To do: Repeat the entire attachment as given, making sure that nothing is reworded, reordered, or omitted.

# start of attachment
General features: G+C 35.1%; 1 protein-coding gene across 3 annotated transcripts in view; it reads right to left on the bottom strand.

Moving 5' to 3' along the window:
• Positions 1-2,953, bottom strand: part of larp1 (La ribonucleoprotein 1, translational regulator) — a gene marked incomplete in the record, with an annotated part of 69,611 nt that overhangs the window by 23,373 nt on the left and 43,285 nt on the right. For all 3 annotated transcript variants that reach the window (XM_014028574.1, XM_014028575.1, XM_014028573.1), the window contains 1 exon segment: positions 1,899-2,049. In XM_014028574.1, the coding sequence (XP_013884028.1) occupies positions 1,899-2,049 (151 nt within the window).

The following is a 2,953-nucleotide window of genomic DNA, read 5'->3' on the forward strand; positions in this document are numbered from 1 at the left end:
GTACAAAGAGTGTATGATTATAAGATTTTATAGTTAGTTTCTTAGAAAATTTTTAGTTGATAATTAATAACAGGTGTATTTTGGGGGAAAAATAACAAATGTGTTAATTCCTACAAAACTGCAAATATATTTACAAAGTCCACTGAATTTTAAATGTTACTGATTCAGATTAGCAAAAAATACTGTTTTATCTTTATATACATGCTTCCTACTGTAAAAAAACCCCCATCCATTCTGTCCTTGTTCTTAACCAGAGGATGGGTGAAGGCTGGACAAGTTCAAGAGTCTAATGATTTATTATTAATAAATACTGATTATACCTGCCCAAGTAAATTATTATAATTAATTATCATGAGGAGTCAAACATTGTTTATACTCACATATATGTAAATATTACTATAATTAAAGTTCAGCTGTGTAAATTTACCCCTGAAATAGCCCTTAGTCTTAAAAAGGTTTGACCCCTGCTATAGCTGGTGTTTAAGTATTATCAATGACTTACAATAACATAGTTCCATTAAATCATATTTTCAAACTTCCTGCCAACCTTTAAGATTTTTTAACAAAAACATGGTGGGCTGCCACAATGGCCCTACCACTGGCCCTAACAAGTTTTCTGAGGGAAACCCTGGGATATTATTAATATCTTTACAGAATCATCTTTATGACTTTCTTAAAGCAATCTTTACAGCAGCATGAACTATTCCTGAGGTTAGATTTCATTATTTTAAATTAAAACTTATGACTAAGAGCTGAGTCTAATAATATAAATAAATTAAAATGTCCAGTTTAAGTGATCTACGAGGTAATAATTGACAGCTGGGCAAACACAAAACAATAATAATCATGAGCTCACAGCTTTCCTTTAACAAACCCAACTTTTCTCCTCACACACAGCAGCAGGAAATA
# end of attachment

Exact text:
General features: G+C 35.1%; 1 protein-coding gene across 3 annotated transcripts in view; it reads right to left on the bottom strand.

Moving 5' to 3' along the window:
• Positions 1-2,953, bottom strand: part of larp1 (La ribonucleoprotein 1, translational regulator) — a gene marked incomplete in the record, with an annotated part of 69,611 nt that overhangs the window by 23,373 nt on the left and 43,285 nt on the right. For all 3 annotated transcript variants that reach the window (XM_014028574.1, XM_014028575.1, XM_014028573.1), the window contains 1 exon segment: positions 1,899-2,049. In XM_014028574.1, the coding sequence (XP_013884028.1) occupies positions 1,899-2,049 (151 nt within the window).

The following is a 2,953-nucleotide window of genomic DNA, read 5'->3' on the forward strand; positions in this document are numbered from 1 at the left end:
GTACAAAGAGTGTATGATTATAAGATTTTATAGTTAGTTTCTTAGAAAATTTTTAGTTGATAATTAATAACAGGTGTATTTTGGGGGAAAAATAACAAATGTGTTAATTCCTACAAAACTGCAAATATATTTACAAAGTCCACTGAATTTTAAATGTTACTGATTCAGATTAGCAAAAAATACTGTTTTATCTTTATATACATGCTTCCTACTGTAAAAAAACCCCCATCCATTCTGTCCTTGTTCTTAACCAGAGGATGGGTGAAGGCTGGACAAGTTCAAGAGTCTAATGATTTATTATTAATAAATACTGATTATACCTGCCCAAGTAAATTATTATAATTAATTATCATGAGGAGTCAAACATTGTTTATACTCACATATATGTAAATATTACTATAATTAAAGTTCAGCTGTGTAAATTTACCCCTGAAATAGCCCTTAGTCTTAAAAAGGTTTGACCCCTGCTATAGCTGGTGTTTAAGTATTATCAATGACTTACAATAACATAGTTCCATTAAATCATATTTTCAAACTTCCTGCCAACCTTTAAGATTTTTTAACAAAAACATGGTGGGCTGCCACAATGGCCCTACCACTGGCCCTAACAAGTTTTCTGAGGGAAACCCTGGGATATTATTAATATCTTTACAGAATCATCTTTATGACTTTCTTAAAGCAATCTTTACAGCAGCATGAACTATTCCTGAGGTTAGATTTCATTATTTTAAATTAAAACTTATGACTAAGAGCTGAGTCTAATAATATAAATAAATTAAAATGTCCAGTTTAAGTGATCTACGAGGTAATAATTGACAGCTGGGCAAACACAAAACAATAATAATCATGAGCTCACAGCTTTCCTTTAACAAACCCAACTTTTCTCCTCACACACAGCAGCAGGAAATA